Planned new bargaining system could increase wage growth and equity for female workers

Left to right, aged care RN Stephanie Sullivan, Emergency Department NP Stuart Smith, Annie Butler, Epilepsy NP Sharon Horn and Advanced Practice Nurse Alison Wong.

New legislation, which includes better options for multi-employer bargaining, would finally help lift wages, improve working conditions and deliver gender-equality across workplaces says the Australian Nursing and Midwifery Federation (ANMF)

ANMF Federal Secretary Annie Butler said the union was urging MPs and Senators to support the legislation, arguing that while existing bargaining may have been successful in larger, male-dominated industries, workers in fragmented, female-dominated industries, like aged care had continued to suffer and were unable to achieve any real wage growth.

“Our existing bargaining system is outdated and unfair and severely disadvantages workers in smaller, care industries – nurses and carers working in aged care simply have no power,” Ms Butler said.

“Many of our members have been ‘locked-out’ under the existing bargaining system and haven’t had a proper wage rise in years, with their conditions deteriorating to the point where more and more workers have abandoned their profession, leaving nursing homes dangerously understaffed.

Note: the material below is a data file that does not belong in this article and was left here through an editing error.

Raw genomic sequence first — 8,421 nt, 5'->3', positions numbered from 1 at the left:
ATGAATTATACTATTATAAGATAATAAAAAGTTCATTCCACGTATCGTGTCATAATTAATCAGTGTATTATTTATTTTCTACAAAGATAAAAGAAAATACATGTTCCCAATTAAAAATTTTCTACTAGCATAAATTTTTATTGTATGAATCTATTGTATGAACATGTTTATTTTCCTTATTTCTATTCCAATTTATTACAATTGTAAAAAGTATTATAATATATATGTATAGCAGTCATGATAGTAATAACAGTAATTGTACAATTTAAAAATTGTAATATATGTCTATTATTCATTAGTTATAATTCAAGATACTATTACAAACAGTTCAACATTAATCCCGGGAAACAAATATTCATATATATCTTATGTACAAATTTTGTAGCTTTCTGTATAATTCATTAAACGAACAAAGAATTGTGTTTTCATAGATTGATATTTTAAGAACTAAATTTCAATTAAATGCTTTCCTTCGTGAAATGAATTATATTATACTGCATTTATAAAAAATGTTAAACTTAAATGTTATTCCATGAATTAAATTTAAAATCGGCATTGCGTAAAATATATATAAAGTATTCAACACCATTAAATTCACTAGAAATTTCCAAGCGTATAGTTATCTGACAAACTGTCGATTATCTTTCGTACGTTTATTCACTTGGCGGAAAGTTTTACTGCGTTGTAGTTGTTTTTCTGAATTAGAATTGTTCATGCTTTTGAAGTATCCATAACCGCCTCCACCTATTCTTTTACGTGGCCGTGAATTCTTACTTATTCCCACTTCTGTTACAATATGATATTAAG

Ms Butler said the ‘Secure Jobs, Better Pay Bill’ was critical in giving nurses and aged care workers access to a collective bargaining system which allows for much-needed wage-growth, improved conditions and increased gender equity across workplaces.

“We need a bargaining system which is fair and equitable for all workers across all industries.

“The ANMF urges MPs and Senators to support this Bill, as we know that providing our members with a secure, quality job will lead them to providing safe, quality care,” Ms Butler said.

ANMF aged care members in Canberra to watch the Bill introduced into the Parliament today, said it would assist in recruiting and retaining workers in nursing homes.

“A casualised workforce has very little industrial clout, very little security to tenure and very little benefits that a full-time employee gets. If this bargaining agreement can address those issues, that’s a plus, because it will assist retention in the industry and stop the exodus of skilled care workers from our floor,” NSW Registered Nurse, Glen O’Driscoll said.

“We need to attract more workers in aged care. We’re not going to do that if we’re paying them $25 an hour,” NSW Registered Nurse Stephanie Sullivan, added.

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